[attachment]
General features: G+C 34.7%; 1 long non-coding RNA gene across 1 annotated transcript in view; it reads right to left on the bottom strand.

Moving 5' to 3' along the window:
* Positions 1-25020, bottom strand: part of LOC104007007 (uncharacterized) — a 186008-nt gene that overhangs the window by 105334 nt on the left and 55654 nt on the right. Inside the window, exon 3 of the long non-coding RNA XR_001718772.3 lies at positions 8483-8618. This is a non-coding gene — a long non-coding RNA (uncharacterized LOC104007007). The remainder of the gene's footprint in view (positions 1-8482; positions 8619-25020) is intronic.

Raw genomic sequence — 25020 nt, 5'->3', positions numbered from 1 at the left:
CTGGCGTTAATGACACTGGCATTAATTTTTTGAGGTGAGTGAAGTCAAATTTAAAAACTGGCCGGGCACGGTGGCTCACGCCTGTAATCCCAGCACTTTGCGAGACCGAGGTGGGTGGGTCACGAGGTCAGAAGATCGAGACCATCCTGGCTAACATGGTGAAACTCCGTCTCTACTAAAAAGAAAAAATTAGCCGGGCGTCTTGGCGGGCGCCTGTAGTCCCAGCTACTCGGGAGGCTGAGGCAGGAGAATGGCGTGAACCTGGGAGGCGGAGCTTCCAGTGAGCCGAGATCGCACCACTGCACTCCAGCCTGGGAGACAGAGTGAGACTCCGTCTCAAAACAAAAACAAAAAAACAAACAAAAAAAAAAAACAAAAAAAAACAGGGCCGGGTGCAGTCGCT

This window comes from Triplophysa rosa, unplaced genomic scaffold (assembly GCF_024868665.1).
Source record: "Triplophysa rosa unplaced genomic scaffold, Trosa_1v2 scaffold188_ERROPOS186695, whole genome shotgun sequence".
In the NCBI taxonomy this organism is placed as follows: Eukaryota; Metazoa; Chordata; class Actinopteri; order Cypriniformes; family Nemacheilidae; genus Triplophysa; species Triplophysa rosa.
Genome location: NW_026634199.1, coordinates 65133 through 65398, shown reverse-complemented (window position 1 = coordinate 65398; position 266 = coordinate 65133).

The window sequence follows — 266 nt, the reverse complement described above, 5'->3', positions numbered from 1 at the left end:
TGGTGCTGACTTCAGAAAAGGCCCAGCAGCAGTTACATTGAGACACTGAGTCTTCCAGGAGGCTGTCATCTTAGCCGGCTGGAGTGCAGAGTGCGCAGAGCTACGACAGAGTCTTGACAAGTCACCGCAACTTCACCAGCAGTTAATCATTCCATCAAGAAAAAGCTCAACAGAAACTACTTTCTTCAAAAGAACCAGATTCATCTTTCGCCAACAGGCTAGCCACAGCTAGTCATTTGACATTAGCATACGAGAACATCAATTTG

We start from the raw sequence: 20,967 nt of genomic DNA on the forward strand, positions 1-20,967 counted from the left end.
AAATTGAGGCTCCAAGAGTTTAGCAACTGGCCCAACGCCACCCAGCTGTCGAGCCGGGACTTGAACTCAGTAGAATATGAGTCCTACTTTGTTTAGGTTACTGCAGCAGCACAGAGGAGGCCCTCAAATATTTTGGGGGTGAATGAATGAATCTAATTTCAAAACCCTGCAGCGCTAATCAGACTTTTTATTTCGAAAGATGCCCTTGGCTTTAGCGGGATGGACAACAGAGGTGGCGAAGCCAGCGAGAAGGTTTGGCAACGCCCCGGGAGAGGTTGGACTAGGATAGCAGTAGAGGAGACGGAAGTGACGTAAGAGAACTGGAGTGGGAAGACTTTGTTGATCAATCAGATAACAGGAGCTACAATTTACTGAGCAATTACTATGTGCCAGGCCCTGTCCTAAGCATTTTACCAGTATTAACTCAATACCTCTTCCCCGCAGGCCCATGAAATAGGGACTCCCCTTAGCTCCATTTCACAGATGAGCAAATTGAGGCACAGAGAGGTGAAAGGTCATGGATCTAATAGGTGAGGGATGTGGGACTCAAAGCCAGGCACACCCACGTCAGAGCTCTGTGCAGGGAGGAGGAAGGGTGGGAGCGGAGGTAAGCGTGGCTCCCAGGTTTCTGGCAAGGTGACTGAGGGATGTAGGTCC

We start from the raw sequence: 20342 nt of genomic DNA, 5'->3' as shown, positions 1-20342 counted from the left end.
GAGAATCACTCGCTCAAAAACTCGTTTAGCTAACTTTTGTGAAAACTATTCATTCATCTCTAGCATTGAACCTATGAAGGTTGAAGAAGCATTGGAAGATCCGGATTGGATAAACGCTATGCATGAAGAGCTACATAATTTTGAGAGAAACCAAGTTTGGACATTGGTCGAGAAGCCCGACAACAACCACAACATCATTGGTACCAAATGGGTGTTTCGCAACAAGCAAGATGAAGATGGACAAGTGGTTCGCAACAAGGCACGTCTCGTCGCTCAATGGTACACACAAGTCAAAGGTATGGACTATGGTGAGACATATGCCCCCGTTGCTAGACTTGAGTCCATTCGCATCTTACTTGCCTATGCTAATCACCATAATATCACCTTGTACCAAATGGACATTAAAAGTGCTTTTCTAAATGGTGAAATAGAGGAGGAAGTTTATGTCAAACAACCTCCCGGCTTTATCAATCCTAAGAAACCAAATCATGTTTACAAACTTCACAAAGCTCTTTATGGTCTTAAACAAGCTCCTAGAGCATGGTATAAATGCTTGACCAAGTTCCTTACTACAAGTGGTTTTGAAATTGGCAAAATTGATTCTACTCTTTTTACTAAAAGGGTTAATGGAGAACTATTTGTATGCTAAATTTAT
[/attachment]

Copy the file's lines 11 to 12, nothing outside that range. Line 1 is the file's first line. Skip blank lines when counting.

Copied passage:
TGGTGCTGACTTCAGAAAAGGCCCAGCAGCAGTTACATTGAGACACTGAGTCTTCCAGGAGGCTGTCATCTTAGCCGGCTGGAGTGCAGAGTGCGCAGAGCTACGACAGAGTCTTGACAAGTCACCGCAACTTCACCAGCAGTTAATCATTCCATCAAGAAAAAGCTCAACAGAAACTACTTTCTTCAAAAGAACCAGATTCATCTTTCGCCAACAGGCTAGCCACAGCTAGTCATTTGACATTAGCATACGAGAACATCAATTTG

We start from the raw sequence: 20,967 nt of genomic DNA on the forward strand, positions 1-20,967 counted from the left end.